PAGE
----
National Right to Life Holds Convention, Honors Ronald Reagan
by Steven Ertelt
June 30, 2004
Washington, DC (LifeNews.com) — In advance of its 32nd annual convention, members of the National Right to Life Committee’s board of directors passed a resolution honoring President Ronald Reagan, who passed away recently following a 10-year long battle with Alzheimer’s disease.
"President Reagan was a champion of the pro-life movement who used the office of the White House to defend the sanctity of human life with unflinching courage," the resolution said.
One of Reagan’s lasting legacies is the Mexico City Policy, an executive order he handed down in 1984 that prohibits taxpayer funds from going to groups that perform or promote abortions in other countries.
Reagan was credited with redefining the abortion debate and "bringing abortion to the forefront of the national conscience."
The pro-life group plans a video presentation recognizing President Reagan’s pro-life legacy to open its convention on Thursday.
Jacki Ragan, NRLC’s director of state organizational development and also the convention director, said she expects a successful conference and more than 1,000 pro-life activists from across the country will attend.
"Some great speakers are lined up and there will be new information from first-time speakers," Ragan told LifeNews.com. "Everyone will leave feeling that their time is well-spent."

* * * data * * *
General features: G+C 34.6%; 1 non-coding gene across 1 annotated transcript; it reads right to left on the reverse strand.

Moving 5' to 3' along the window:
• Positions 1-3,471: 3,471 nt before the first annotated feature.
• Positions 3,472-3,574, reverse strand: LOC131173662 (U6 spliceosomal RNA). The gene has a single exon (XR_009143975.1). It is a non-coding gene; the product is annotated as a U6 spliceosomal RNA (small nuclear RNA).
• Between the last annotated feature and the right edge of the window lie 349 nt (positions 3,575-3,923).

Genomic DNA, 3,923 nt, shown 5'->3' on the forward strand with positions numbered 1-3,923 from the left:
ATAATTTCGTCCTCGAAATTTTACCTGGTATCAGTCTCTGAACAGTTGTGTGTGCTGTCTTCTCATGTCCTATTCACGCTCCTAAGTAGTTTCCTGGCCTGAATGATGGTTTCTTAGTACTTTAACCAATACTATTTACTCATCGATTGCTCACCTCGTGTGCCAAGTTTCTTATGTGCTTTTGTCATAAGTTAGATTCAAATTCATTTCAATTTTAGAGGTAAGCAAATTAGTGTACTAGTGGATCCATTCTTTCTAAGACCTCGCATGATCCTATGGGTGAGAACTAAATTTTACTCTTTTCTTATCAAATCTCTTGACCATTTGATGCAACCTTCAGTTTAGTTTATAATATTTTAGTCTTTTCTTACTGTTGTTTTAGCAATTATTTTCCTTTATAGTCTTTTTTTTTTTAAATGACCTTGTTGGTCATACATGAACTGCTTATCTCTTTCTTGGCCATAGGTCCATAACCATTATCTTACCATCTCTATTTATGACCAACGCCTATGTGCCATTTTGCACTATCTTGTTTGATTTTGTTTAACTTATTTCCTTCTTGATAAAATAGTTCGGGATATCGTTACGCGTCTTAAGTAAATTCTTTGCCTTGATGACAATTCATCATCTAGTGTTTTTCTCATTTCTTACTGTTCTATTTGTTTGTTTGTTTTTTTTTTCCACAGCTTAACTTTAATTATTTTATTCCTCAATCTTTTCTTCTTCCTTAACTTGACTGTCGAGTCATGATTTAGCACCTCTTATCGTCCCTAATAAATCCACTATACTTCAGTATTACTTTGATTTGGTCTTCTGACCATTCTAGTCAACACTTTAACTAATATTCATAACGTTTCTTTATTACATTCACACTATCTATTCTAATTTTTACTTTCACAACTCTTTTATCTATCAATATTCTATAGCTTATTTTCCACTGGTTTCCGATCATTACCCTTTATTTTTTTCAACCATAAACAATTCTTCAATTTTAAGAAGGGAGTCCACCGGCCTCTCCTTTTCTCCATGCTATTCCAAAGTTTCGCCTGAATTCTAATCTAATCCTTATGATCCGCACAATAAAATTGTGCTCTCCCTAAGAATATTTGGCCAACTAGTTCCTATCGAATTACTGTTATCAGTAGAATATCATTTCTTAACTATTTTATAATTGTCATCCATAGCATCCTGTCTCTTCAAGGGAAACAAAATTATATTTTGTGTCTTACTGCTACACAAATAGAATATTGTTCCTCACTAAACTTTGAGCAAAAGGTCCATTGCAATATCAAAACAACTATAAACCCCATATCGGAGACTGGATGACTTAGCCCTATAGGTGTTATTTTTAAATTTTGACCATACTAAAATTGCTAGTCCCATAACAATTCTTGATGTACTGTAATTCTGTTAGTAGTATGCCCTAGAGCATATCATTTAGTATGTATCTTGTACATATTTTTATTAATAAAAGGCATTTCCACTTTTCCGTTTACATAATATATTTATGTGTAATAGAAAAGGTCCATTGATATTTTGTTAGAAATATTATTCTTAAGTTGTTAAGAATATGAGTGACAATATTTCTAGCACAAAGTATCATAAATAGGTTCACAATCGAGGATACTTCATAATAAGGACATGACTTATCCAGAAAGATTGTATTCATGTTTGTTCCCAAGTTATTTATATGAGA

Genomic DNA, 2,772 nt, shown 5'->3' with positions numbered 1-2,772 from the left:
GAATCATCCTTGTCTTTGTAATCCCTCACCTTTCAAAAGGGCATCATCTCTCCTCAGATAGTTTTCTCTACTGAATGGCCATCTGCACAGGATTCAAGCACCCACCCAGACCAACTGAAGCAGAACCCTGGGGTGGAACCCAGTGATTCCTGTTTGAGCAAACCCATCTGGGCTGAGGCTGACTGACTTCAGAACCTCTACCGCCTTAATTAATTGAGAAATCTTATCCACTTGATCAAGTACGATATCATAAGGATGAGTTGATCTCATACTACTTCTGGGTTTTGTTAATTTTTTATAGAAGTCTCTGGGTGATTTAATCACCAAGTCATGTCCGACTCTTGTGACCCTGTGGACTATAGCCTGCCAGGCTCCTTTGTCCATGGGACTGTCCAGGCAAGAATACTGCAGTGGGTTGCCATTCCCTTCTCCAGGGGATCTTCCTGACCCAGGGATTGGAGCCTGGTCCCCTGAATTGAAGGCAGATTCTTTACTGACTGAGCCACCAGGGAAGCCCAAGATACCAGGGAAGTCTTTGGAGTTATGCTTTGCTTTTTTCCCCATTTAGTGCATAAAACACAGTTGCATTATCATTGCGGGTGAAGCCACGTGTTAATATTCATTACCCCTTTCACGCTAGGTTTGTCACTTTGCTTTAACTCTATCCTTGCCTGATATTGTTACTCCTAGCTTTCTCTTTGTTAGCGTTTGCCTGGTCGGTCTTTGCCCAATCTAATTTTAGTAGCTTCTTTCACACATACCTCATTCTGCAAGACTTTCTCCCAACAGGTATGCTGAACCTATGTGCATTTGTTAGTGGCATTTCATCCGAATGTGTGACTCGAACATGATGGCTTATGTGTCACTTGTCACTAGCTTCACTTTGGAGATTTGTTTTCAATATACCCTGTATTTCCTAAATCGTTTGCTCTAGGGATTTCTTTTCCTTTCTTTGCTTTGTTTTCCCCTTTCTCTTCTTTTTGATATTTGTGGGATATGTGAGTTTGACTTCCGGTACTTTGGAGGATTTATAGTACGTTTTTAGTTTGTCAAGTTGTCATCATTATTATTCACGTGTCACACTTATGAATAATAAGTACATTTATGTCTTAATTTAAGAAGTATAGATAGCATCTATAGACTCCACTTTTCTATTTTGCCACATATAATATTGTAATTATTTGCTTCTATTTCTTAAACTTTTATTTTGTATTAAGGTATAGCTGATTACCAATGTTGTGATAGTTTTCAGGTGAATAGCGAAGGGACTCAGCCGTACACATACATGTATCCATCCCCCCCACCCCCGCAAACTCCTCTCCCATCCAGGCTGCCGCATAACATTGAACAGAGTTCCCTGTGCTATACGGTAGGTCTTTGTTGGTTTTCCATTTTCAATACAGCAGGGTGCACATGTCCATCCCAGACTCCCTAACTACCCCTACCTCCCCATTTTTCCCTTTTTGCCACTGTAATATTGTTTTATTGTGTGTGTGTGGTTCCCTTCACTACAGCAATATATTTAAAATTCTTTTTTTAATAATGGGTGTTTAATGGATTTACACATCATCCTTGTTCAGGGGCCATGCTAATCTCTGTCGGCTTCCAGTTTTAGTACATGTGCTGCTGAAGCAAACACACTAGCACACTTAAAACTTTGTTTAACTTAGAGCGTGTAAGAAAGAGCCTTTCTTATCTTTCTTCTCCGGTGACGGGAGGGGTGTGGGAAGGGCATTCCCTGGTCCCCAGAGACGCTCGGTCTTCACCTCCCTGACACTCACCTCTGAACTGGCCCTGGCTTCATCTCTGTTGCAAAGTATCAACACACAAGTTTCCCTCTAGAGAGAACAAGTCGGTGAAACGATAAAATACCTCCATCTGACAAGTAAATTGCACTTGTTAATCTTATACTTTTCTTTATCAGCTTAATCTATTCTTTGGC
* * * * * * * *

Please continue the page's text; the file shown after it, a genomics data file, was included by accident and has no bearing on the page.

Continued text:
Ragan said the convention is an opportunity for the pro-life community to come together and be energized in their pro-life advocacy – something needed in an election year.
"They’re energized because they know what is ahead of them," Ragan said, looking to the upcoming presidential election.
The convention features actress Jennifer O’Neil, who has become active in post-abortion outreach work, and will honor Terri Schiavo and her family.
In the resolution, NRLC cites Reagan’s blocking of federal funds for research using tissue from babies who died from abortions.
Pro-life advocates have been concerned in recent months that the media and lobbyists for the scientific research community have been using President Reagan’s disease as a tool to request that President Bush reverse his August 2001 policy preventing taxpayer funding of any new embryonic stem cell research.
Nancy Reagan has also become more outspoken in her request of President Bush to change his mind.
However, a spokesman for the president says that is unlikely. As a result, members of Congress have introduced legislation that would require the Department of Health and Human Services to provide federal funds for the unproven research.
The pro-life community opposes embryonic stem cell research because it destroys the life of human beings just days into their lives. It promotes adult stem cell research which has proven more successful in clinical trials.